To find the answer, let’s load up on the iPad of our mind a video clip of history and journey back over 500 years. Here we find a Jewish man who has risen to a position of great influence and prestige. Darius the Mede, King of Babylon, has just promoted Daniel to be a ruler over the whole kingdom. Daniel was second only to the king himself.
Over the preceding years in the Babylonian court, Daniel had gained a great reputation as a wise man, a mage, in his own right. He was not a disciple of Zoroaster, but instead devoted to Yahweh. He was not a reader of the stars, but an interpreter of dreams. And so Daniel did time and time again what none of the king’s other wise men could ever do. The One who made the stars was the One who gave him the insights into the dreams of kings. And it was this One to whom Daniel knelt in prayer every day. His insight came not through his intellect, which was great, but through his great love and devotion to God.
Other men grow jealous of Daniel’s success. Plotting and intrigue were afoot in the court and one day Daniel found himself facing a difficult choice: stop praying to Yahweh and bend a knee only to the king or face certain death. When Daniel heard the news, he went to his house and, exactly as he he had done every other day, got down on his knees before God. Before nightfall, he was in the lions’ den.
The next morning, King Darius, a friend of Daniel, is relieved to find Daniel alive and unharmed. And so he issues another decree that “everyone throughout my kingdom should tremble with fear before the God of Daniel, for he is the living God and he will endure forever!”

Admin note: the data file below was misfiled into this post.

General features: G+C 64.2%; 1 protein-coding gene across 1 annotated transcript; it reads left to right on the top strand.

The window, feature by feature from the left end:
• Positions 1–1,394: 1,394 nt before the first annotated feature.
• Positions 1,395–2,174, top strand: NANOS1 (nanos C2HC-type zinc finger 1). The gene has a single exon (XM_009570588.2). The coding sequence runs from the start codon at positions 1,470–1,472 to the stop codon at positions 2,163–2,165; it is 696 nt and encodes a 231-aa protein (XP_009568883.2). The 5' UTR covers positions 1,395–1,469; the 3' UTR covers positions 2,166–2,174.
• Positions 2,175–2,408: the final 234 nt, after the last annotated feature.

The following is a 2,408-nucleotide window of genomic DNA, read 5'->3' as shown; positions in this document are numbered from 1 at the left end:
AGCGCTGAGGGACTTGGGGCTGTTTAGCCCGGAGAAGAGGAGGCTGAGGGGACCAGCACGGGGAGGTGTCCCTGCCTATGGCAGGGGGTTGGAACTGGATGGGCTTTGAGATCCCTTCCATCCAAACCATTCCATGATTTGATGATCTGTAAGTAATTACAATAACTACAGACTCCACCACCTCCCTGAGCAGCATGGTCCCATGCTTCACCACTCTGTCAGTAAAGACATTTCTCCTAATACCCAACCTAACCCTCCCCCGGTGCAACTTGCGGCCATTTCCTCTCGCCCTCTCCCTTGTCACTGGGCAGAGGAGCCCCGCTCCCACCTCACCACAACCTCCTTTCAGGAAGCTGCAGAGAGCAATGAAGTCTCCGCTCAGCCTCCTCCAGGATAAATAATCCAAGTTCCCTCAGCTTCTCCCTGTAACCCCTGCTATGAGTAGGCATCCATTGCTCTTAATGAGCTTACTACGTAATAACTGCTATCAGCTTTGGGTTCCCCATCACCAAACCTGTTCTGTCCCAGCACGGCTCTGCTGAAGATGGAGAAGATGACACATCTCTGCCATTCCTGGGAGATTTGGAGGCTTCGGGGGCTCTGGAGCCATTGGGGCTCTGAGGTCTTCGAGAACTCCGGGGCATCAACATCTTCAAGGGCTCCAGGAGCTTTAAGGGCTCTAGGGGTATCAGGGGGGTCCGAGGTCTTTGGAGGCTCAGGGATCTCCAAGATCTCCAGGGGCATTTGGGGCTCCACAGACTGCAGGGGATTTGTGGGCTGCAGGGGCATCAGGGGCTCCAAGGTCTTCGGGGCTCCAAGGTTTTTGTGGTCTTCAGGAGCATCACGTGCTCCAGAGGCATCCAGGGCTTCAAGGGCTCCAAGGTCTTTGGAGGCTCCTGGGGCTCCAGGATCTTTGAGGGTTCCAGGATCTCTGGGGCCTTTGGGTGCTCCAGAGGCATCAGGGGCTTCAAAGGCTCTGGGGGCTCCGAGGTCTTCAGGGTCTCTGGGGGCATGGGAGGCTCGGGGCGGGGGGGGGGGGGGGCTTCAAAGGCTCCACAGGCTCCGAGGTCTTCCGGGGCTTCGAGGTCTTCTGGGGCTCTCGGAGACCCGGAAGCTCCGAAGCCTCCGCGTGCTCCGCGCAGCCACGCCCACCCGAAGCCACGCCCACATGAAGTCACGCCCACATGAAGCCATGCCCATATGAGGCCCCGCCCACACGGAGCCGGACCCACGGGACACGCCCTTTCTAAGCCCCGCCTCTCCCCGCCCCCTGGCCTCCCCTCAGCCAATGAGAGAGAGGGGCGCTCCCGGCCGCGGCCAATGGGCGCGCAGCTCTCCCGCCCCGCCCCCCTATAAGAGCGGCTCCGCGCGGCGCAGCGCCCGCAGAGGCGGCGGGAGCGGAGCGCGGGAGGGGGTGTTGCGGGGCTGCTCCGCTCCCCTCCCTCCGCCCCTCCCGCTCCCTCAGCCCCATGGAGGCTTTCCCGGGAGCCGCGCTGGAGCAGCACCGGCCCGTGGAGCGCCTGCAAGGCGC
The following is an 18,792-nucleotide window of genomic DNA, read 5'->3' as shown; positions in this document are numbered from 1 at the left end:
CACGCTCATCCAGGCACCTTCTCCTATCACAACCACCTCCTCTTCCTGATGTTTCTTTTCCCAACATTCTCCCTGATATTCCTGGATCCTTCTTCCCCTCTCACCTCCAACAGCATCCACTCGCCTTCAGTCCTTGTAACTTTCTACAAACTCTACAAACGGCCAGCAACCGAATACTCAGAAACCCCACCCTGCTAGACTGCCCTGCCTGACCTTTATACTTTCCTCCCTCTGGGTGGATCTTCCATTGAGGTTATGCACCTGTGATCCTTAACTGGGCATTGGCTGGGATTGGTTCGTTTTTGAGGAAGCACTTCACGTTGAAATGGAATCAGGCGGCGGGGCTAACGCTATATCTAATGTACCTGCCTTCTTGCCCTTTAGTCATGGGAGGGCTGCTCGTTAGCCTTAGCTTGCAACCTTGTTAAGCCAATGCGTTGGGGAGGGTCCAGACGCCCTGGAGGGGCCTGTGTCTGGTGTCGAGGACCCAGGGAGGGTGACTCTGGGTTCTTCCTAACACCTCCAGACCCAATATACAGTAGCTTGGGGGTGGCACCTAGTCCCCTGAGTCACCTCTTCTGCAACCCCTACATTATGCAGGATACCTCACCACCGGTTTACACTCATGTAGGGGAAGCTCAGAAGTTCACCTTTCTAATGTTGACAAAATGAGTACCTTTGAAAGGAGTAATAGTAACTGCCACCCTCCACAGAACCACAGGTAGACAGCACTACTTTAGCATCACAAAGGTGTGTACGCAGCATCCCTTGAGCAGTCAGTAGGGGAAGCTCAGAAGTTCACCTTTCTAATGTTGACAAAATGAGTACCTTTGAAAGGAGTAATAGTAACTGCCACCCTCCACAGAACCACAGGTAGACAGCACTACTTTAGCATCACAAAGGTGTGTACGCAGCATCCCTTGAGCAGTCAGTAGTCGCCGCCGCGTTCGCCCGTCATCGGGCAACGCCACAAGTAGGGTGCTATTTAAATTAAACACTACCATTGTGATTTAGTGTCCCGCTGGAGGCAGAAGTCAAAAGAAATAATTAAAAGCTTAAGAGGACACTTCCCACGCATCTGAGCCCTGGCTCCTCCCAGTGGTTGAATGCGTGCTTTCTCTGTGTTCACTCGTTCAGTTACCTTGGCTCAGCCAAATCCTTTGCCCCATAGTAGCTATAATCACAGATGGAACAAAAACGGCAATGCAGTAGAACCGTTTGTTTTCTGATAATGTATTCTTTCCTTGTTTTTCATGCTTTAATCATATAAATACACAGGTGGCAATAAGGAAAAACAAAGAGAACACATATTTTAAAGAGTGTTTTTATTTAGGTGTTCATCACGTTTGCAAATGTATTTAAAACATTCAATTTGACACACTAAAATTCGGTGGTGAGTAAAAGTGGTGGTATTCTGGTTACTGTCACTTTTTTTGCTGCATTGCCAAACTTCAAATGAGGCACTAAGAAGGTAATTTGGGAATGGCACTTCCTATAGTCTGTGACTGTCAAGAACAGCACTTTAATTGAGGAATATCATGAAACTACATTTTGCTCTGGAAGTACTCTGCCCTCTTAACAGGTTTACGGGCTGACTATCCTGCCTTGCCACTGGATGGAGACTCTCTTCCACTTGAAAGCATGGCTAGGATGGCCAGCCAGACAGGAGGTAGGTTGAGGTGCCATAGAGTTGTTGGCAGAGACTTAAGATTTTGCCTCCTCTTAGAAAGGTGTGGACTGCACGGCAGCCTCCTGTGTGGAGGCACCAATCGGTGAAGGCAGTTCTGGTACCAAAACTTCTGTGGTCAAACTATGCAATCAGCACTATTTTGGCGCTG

But this wasn’t Daniel’s first experience with such stark choices and dramatic consequences. Let’s slide our video back just a bit more to Daniel’s youth. Here we see four young Hebrew men, handsome, highly intelligent, skillful, and bursting with potential. The Babylonian custom in conquering other nations was to bring the brightest and best young people back and raise them as scholars and leaders for Babylonian society. It’s how you cultivate the cream of the crop from across your empire. Daniel, along with Shadrach, Meshach, and Abednego, are chosen for such privileged preparation. They are to be given the best accommodations, the best education, the best food and clothing, the full riches and pleasures of the king’s court.
Daniel, however, resolves that they will remain pure and not defile themselves with privileges and pleasures of the king. As a result, God gives the young men great learning and skill in literature, wisdom, and knowledge. When the time comes for them to be tested before Nebuchadnezzar, he finds them ten times better than all his other wise men. They are given positions of leadership and influence, Daniel in the palace of Nebuchadnezzar, and the other three throughout Babylon.
Like with Darius, though, political and spiritual opposition arises. A decree is passed, the people are assembled and ordered to worship before a ninety-foot tall golden statue of Nebuchadnezzar. Daniel is apparently elsewhere at the time, but Shadrach, Meshach, and Abednego refuse to bow down to the statue. They are hauled before the king and threatened with instant execution if they will not bow. But again they refuse, so they are thrown into the blazing hot furnace. There, as you may know, God miraculously protects and delivers them. Nebuchadnezzar, seeing this powerful divine intervention, brings them out of the fire and promotes them to an even higher place of authority in the province. He then issues another decree declaring the supremacy of the God of the Jews and proclaiming praises of the Most High God! Just as Darius will later, Nebuchadnezzar also now bows before Yahweh.